Terrington St Clement, Norfolk
History, tourist information, and nearby accommodation
The first written record of Terrington St Clement dates to 970 AD when a local nobleman named Godric granted estates here to the monks of Ramsey Abbey. At that time the manor was called Turrintonea, and by the Domesday Book of 1086 it had morphed to become Tilinghetuna. The original meaning probably comes from a combination of the Saxon 'tun' or homestead, and Tira, a person's name.
The superb 14th century church, dedicated to St Clement, is known as the Cathedral of the Marshland. It was erected by Edmund Gonville, founder of Gonville and Caius College, Cambridge. The most interesting historic feature is an early 17th century font cover, painted with Biblical scenes. There is a Georgian nave screen, and wonderful 15th century grotesque carvings around the exterior.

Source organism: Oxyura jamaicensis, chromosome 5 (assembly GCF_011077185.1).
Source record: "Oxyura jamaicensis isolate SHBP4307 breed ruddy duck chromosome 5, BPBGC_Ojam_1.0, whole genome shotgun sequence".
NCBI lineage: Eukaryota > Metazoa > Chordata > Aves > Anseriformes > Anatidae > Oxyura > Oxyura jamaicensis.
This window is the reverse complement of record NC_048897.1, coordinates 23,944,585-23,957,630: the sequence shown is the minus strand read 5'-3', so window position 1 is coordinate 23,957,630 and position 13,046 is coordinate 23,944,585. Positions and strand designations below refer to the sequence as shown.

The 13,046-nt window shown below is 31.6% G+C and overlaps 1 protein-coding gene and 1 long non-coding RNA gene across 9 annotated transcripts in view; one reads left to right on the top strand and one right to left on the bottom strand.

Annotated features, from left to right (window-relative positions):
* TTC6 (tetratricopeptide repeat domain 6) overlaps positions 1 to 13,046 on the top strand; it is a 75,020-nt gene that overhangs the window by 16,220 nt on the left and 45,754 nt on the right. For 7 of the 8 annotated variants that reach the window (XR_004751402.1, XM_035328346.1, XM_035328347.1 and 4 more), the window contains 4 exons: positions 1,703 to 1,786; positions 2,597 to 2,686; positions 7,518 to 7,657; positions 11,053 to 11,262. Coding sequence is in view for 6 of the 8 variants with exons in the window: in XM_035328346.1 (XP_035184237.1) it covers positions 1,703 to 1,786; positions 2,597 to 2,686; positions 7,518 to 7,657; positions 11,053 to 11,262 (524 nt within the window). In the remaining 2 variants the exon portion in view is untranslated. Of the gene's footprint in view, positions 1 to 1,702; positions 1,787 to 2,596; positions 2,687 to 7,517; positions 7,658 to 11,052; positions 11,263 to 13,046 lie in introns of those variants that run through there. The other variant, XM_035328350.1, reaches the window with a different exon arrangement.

There are 2 pubs, The Wildfowler and The King William.
Nearby is Lovell's Hall, a Grade II listed manor, now in use as a care home.
About Terrington St Clement
Address: Terrington St Clement, Norfolk, England
Attraction Type: Village
OS: TF 5533 1941
Photo Credit: John Salmon, licensed for reuse under the Creative Commons Licence
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NEARBY HISTORIC ATTRACTIONS
Heritage Rated from 1- 5 (low-exceptional) on historic interest
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Wiggenhall, St Mary's Church - 3.6 miles (Historic Church)
St George's Guildhall - 3.9 miles (Historic Building)
King's Lynn, St Nicholas Chapel - 4.1 miles (Historic Church)
West Walton, St Mary's Church - 6.4 miles (Historic Church)
Walsoken Church - 7.3 miles (Historic Church)
Castle Rising Castle - 7.8 miles (Castle)
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